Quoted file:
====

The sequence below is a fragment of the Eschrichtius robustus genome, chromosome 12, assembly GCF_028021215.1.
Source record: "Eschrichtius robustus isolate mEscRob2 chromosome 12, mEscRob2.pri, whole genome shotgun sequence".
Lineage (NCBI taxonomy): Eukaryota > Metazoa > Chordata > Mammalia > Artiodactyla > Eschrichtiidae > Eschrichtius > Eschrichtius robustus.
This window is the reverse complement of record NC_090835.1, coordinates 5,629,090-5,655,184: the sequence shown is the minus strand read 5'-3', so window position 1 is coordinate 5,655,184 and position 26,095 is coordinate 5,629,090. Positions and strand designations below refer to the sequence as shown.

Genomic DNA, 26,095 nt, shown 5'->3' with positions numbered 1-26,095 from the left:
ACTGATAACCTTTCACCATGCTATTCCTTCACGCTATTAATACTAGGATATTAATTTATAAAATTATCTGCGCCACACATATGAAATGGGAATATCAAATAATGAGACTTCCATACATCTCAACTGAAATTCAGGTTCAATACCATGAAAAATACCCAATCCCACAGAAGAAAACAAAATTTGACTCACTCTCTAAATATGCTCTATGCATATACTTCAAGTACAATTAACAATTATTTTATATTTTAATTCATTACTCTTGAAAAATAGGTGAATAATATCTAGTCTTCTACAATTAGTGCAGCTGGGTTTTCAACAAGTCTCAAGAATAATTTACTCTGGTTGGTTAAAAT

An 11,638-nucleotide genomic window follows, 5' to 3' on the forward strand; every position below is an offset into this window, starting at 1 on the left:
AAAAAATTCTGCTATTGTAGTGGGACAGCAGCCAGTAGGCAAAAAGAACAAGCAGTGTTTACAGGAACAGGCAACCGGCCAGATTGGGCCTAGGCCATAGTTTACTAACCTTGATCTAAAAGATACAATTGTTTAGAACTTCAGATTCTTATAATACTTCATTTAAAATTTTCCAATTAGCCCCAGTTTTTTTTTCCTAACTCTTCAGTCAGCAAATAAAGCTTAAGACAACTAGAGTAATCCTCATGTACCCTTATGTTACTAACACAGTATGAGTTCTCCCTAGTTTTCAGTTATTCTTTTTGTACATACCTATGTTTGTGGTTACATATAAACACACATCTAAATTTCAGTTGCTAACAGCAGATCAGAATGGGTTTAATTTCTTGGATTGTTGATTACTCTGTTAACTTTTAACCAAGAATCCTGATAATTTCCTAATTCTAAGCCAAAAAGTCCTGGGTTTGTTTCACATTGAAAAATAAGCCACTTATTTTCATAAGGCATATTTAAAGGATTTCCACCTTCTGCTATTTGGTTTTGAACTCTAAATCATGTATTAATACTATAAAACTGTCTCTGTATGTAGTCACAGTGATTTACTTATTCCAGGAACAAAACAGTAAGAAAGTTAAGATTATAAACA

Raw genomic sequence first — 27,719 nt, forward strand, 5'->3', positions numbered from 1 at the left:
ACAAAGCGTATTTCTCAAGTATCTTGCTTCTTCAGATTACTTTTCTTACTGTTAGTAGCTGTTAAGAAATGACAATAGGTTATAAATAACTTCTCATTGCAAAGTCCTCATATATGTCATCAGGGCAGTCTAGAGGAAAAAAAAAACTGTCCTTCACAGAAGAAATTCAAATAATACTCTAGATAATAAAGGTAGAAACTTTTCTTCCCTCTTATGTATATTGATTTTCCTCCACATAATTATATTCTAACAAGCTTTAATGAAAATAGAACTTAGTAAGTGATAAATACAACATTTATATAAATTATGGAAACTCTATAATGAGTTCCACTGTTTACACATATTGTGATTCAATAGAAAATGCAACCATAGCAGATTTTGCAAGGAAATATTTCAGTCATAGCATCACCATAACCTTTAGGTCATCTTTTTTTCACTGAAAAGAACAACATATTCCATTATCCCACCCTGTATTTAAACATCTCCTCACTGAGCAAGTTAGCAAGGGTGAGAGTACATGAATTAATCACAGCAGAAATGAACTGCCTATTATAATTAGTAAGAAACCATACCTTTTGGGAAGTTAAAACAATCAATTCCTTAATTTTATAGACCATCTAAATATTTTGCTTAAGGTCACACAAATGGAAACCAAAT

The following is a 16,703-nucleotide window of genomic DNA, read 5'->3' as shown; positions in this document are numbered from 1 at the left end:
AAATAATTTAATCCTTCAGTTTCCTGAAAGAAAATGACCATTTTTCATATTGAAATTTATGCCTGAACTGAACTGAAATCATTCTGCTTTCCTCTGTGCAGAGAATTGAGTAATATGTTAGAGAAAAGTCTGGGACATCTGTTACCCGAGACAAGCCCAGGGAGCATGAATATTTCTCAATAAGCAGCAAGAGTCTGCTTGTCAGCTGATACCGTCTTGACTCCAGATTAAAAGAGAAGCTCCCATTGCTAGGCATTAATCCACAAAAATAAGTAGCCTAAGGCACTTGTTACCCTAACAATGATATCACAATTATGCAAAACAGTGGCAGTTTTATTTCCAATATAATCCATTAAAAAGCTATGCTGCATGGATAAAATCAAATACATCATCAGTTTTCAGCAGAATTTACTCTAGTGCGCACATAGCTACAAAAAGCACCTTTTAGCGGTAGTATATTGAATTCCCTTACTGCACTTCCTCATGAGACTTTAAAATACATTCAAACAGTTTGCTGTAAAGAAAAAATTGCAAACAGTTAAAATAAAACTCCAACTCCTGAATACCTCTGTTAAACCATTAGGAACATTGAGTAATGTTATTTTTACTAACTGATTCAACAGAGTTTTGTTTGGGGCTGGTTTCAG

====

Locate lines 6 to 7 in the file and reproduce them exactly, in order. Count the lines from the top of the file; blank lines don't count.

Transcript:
ACTGATAACCTTTCACCATGCTATTCCTTCACGCTATTAATACTAGGATATTAATTTATAAAATTATCTGCGCCACACATATGAAATGGGAATATCAAATAATGAGACTTCCATACATCTCAACTGAAATTCAGGTTCAATACCATGAAAAATACCCAATCCCACAGAAGAAAACAAAATTTGACTCACTCTCTAAATATGCTCTATGCATATACTTCAAGTACAATTAACAATTATTTTATATTTTAATTCATTACTCTTGAAAAATAGGTGAATAATATCTAGTCTTCTACAATTAGTGCAGCTGGGTTTTCAACAAGTCTCAAGAATAATTTACTCTGGTTGGTTAAAAT

An 11,638-nucleotide genomic window follows, 5' to 3' on the forward strand; every position below is an offset into this window, starting at 1 on the left: